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ERIC Number: ED413879
Record Type: Non-Journal
Publication Date: 1997
Pages: 32
Abstractor: N/A
Reference Count: N/A
Study of School Uses of Television and Video. 1996-1997 School Year Summary Report.
Corporation for Public Broadcasting, Washington, DC.
This summary provides an overview of the findings from the 1997 Study of School Uses of Television and Video, which surveyed principals (n=1,059) and teachers (n=1,285) throughout the U.S. The study analyzed key measures of the use of television and video for instruction in U.S. schools in terms of availability of equipment, programming, support, and other resources; patterns of use in classrooms; and educators' attitudes and expectations for outcomes. It also examines the impact of computer technologies--particularly multimedia and the Internet--on classroom practice. TV and video are highly valued as teaching tools, seen as especially effective for reaching visual learners and special populations. TV and video are being used more deliberately and are being more fully integrated into the curricula. Teachers look for quality programming, programs of appropriate structure and length, and advance information to allow them to preview and tape. Teachers overwhelmingly named PBS programs as very valuable and used them frequently because of their high quality and appropriateness. Students and teachers are becoming more media savvy, increasingly using camcorders and other video production equipment. The focus on computer acquisition and use has not replaced television in the classroom. An appendix summarizes the study design and methodology. (Author/SWC)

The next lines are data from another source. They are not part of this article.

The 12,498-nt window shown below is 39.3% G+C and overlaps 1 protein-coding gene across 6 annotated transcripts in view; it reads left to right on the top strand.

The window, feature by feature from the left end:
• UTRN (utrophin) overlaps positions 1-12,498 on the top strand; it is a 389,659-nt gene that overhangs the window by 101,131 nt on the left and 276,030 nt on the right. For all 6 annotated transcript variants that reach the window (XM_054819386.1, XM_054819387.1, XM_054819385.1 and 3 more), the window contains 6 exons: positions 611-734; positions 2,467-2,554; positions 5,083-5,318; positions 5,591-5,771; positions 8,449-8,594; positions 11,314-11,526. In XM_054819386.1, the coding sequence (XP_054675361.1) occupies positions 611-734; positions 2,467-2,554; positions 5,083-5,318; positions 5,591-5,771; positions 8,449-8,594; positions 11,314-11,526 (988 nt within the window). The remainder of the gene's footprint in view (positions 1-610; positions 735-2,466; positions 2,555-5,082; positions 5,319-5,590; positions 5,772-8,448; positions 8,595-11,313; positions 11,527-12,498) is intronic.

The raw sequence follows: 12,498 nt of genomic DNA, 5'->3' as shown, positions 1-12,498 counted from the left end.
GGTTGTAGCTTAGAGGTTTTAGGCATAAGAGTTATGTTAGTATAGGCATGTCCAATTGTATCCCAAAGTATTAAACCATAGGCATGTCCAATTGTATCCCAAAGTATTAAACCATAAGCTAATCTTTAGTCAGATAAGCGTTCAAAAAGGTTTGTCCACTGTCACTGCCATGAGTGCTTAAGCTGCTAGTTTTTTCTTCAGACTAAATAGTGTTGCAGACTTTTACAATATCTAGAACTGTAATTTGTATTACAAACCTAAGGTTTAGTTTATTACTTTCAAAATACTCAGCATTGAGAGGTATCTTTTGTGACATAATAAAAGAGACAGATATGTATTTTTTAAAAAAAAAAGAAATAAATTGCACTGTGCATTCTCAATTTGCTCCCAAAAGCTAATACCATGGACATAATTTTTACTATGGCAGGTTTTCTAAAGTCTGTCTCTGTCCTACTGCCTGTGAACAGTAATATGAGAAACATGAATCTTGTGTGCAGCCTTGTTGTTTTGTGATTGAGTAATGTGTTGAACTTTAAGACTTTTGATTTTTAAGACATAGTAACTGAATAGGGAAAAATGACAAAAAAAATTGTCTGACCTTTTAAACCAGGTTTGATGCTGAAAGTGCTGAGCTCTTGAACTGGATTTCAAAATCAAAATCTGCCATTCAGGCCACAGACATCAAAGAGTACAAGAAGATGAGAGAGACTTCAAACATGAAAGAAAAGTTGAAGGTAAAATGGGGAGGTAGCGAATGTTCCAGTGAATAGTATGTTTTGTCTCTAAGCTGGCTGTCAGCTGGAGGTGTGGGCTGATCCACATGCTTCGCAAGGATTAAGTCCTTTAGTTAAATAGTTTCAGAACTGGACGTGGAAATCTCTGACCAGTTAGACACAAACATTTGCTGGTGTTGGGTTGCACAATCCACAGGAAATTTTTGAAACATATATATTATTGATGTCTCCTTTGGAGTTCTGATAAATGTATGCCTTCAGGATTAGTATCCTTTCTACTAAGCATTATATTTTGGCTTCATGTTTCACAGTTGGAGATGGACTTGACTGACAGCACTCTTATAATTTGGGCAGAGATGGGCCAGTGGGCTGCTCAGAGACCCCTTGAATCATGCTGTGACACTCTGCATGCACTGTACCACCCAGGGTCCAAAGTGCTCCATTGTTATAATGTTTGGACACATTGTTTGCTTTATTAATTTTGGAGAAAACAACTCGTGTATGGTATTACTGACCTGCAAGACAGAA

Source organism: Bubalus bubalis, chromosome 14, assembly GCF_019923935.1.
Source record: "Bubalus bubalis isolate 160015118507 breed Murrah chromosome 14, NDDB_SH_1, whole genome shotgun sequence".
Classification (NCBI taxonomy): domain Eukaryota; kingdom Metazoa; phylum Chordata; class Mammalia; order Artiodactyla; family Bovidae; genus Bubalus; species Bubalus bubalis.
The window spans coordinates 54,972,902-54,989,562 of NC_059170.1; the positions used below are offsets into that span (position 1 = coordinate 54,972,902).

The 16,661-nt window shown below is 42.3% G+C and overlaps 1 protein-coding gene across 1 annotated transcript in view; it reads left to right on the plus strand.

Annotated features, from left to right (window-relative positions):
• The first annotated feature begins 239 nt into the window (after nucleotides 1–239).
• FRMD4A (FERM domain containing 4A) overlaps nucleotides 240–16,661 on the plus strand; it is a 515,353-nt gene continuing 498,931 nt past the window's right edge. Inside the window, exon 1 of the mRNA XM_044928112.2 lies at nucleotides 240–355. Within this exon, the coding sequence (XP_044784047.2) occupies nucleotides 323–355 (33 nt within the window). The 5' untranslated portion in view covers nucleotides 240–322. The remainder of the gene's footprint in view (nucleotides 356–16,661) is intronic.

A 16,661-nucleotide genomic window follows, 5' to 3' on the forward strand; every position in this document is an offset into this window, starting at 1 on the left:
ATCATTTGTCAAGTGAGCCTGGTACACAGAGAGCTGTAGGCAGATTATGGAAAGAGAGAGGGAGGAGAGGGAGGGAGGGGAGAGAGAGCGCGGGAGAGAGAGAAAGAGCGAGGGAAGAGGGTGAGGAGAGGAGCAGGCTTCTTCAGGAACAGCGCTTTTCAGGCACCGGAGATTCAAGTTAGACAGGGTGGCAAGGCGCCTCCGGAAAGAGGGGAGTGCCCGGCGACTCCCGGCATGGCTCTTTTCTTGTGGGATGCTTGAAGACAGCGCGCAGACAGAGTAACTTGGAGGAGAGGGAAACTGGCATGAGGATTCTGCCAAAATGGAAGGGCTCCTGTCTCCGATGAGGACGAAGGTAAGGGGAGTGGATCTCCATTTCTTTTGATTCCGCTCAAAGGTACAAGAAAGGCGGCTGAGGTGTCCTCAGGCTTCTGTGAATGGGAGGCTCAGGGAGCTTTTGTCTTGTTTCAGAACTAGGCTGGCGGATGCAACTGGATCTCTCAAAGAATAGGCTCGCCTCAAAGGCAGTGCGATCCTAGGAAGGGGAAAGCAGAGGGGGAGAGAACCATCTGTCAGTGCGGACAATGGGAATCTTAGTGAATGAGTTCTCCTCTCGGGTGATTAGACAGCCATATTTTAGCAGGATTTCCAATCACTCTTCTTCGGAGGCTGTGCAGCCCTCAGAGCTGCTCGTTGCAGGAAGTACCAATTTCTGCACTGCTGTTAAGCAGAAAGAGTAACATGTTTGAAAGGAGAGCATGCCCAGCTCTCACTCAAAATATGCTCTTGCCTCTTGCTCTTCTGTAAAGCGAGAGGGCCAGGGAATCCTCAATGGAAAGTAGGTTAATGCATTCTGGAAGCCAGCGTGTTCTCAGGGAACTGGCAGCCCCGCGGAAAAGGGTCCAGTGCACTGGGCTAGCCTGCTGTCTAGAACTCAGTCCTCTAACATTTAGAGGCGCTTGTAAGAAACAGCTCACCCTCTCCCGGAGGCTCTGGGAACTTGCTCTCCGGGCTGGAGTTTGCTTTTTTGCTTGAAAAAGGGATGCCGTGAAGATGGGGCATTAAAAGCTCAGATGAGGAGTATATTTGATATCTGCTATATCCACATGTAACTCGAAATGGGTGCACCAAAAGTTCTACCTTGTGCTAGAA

Corporation for Public Broadcasting, Publications, 901 E Street, N.W., Washington, DC 20004-2037 ($5). Full technical report for this study available ($30 nonprofit and government organizations; $60 all others).
Publication Type: Books; Reports - Evaluative
Education Level: N/A
Audience: N/A
Language: English
Sponsor: N/A
Authoring Institution: Corporation for Public Broadcasting, Washington, DC.